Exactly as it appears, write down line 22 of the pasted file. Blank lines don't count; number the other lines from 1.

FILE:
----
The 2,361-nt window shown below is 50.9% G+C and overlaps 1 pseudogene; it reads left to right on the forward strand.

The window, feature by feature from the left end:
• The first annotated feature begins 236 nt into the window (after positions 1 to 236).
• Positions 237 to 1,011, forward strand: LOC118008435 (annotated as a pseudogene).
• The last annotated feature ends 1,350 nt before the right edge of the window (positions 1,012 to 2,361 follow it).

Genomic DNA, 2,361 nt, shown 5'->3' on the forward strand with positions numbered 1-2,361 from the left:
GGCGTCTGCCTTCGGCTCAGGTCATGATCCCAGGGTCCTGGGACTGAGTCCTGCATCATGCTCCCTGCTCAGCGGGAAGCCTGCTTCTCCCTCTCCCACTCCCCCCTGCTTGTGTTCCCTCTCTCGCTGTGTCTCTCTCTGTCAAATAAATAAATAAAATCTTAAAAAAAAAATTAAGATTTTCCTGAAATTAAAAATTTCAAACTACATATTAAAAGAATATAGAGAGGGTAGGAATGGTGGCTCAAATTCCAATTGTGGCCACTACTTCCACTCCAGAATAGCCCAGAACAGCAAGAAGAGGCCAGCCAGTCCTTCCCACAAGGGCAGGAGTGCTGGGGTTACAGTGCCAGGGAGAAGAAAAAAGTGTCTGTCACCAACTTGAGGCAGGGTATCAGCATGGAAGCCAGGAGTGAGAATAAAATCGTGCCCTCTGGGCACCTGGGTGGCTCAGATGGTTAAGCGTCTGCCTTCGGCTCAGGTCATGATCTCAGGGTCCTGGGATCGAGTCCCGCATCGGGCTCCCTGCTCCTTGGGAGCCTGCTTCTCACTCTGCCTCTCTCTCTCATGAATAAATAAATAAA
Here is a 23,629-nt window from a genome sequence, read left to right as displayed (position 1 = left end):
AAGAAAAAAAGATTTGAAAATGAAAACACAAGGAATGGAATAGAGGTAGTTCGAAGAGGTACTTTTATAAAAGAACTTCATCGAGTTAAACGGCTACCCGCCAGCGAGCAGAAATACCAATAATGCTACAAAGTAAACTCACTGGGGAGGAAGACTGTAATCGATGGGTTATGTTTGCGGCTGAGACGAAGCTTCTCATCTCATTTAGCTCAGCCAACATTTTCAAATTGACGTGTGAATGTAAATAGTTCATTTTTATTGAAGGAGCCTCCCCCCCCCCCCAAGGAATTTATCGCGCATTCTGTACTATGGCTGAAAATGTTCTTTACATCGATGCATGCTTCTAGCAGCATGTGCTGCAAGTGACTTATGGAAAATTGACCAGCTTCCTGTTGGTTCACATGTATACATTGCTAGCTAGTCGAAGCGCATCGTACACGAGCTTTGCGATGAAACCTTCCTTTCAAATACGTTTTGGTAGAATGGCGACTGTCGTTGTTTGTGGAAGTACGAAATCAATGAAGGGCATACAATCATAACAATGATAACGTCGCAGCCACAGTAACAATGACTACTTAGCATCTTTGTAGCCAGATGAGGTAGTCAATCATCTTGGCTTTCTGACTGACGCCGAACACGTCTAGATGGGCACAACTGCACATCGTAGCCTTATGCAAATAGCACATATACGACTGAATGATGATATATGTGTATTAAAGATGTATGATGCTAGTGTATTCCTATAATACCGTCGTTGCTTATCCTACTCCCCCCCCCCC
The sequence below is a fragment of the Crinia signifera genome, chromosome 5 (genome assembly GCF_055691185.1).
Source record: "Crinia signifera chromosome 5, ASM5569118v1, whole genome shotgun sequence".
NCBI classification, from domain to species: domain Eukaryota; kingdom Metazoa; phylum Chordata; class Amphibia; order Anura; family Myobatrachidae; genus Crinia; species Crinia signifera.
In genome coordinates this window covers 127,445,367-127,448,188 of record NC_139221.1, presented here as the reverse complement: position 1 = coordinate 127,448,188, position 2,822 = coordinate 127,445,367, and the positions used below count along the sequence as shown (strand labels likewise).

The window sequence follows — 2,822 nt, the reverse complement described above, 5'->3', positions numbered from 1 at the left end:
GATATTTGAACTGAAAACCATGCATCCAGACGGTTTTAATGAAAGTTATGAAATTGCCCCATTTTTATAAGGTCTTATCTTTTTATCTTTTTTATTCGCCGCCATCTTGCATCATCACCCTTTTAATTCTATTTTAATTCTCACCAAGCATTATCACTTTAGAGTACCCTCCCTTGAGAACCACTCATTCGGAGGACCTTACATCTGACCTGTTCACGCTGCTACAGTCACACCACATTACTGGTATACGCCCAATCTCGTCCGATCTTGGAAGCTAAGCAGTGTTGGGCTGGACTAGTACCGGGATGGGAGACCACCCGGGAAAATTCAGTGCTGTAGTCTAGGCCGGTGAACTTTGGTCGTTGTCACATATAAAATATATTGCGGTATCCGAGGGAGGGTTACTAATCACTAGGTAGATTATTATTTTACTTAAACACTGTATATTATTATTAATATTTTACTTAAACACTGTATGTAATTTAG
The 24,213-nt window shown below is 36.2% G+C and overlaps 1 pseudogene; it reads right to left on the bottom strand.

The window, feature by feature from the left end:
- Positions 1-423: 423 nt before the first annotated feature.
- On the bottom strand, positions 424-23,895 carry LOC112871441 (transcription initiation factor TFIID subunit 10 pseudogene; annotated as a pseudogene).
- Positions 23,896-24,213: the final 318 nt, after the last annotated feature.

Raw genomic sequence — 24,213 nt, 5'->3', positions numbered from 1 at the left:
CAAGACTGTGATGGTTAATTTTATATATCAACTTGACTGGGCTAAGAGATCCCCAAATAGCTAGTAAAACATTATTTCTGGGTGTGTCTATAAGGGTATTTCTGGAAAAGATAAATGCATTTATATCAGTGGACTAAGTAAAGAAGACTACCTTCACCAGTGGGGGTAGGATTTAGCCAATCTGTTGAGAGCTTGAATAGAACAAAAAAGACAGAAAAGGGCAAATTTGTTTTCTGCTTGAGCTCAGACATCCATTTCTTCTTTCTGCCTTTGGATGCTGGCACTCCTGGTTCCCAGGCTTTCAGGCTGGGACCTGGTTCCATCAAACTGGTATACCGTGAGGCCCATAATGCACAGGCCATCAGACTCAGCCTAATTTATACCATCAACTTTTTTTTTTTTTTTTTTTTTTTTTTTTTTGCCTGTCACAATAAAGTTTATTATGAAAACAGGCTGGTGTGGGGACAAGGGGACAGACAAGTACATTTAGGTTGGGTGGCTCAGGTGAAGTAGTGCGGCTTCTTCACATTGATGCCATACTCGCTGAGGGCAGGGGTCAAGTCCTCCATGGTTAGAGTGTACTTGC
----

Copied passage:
CAAGACTGTGATGGTTAATTTTATATATCAACTTGACTGGGCTAAGAGATCCCCAAATAGCTAGTAAAACATTATTTCTGGGTGTGTCTATAAGGGTATTTCTGGAAAAGATAAATGCATTTATATCAGTGGACTAAGTAAAGAAGACTACCTTCACCAGTGGGGGTAGGATTTAGCCAATCTGTTGAGAGCTTGAATAGAACAAAAAAGACAGAAAAGGGCAAATTTGTTTTCTGCTTGAGCTCAGACATCCATTTCTTCTTTCTGCCTTTGGATGCTGGCACTCCTGGTTCCCAGGCTTTCAGGCTGGGACCTGGTTCCATCAAACTGGTATACCGTGAGGCCCATAATGCACAGGCCATCAGACTCAGCCTAATTTATACCATCAACTTTTTTTTTTTTTTTTTTTTTTTTTTTTTTGCCTGTCACAATAAAGTTTATTATGAAAACAGGCTGGTGTGGGGACAAGGGGACAGACAAGTACATTTAGGTTGGGTGGCTCAGGTGAAGTAGTGCGGCTTCTTCACATTGATGCCATACTCGCTGAGGGCAGGGGTCAAGTCCTCCATGGTTAGAGTGTACTTGC